Confessions on a Dance Floor by Madonna

Posted November 28, 2005 by Mrs Giggles in 3 Oogies, Music Reviews, Type: Pop / 0 Comments

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Confessions on a Dance Floor by Madonna
Confessions on a Dance Floor by Madonna

Pop, 2005


I think it says a lot of the appeal of Madonna’s latest CD Confessions on a Dance Floor that I really like the track Push because it’s Like A Prayer cut and pasted along with the bridge from Mariah Carey’s Fantasy over a more electronic backing track. Packed with uptempo dance tracks, this CD doesn’t actually have much going for it. It’s dancey, it’s packed with sounds that can only be made by electronic musical equipment, and the vocals are so processed that Madonna sounds like a singing tin whistle.

One noticeable thing about this CD though is the huge contrast between the sophisticated and sleek production that went into the background track and the melody and the lyrics of these songs. Many of these songs come off like annoying nursery rhymes morphed into dance tracks (Jump). I especially have my doubts about the lyrics. How old is Madonna now? 47? Why is a 47-year old supposedly-creative woman writing gems like this one from Hung Up?

Ring, ring, ring, goes the telephone
The lights are on but there’s no one home
Tick tick tock it’s a quarter to two
And I’m done
I’m hanging up on you

Speaking of Hung Up, it probably reflects Madonna’s need to pander to her most loyal fans – the pink brigade – when she blatantly and unimaginatively samples the hook from ABBA’s Gimme! Gimme! Gimme! (A Man After Midnight). There’s a certain charming camp element to that track that is missing on the other tracks on this CD, however. The other tracks have a relentlessly monotonous pattern of throbbing basslines and synthesizers overkill to the point that it is hard to tell apart the tracks without repeated listenings. Perhaps that’s the point of this CD: to be played in clubs where everyone is either too drunk, too high, or too deaf to pay attention to the music.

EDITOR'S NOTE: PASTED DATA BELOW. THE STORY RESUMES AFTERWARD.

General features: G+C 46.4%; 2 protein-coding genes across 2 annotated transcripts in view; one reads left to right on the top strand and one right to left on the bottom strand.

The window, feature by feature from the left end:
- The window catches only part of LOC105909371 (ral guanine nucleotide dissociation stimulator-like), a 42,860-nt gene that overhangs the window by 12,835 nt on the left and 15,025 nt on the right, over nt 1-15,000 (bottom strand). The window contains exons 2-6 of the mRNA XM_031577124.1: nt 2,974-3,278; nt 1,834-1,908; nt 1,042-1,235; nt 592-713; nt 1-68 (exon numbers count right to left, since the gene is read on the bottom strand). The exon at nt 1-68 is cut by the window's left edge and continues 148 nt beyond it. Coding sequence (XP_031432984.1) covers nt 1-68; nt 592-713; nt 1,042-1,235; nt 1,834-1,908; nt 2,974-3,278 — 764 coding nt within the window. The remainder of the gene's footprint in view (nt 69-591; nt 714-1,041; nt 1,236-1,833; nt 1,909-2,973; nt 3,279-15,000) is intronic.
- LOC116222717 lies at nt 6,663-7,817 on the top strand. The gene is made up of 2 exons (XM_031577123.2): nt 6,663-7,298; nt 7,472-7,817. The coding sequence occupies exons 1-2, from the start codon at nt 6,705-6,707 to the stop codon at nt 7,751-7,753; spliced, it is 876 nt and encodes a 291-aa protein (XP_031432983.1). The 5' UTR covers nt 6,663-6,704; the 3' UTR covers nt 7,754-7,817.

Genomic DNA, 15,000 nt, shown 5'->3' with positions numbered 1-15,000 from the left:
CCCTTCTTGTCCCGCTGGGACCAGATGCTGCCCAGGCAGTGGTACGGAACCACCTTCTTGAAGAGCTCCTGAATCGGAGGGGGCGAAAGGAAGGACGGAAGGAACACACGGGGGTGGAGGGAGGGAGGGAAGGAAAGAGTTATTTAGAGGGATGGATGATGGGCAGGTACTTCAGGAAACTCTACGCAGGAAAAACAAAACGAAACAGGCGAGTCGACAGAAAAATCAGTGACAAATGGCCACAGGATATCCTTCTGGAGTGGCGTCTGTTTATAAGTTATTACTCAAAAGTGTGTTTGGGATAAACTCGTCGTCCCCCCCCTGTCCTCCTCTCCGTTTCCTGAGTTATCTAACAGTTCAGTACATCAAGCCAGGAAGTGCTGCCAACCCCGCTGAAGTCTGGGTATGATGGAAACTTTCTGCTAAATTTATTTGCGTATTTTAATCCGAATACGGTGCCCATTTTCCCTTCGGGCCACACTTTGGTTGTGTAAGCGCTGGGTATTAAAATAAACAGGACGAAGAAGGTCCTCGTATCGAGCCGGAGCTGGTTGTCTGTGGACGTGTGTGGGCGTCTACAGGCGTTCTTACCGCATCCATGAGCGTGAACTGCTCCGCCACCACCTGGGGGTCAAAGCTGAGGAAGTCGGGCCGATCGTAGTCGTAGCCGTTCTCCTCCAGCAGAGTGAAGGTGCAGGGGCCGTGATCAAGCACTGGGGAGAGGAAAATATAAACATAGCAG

Whether any non-pink clubs will play this CD though is debatable. It isn’t a particularly creative or exceptional dance CD, it doesn’t have any innovative variations in the use of its electronic instruments in the tracks, and frankly, everything sounds the same. All Confessions on a Dance Floor has to offer is that it is a Madonna album. The usual clubs will no doubt have this CD on rotation on its Madonna Nite, which is sandwiched between Kylie Nite and Village People Festival, but for the everyday Average Joe or Jane, the appeal of this CD may wane when it’s played in the more mundane environment of one’s home.

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Loves boys that sparkle, unicorns, money, Lego, chocolates, tasty buffets, video game music, and fantastical stories.

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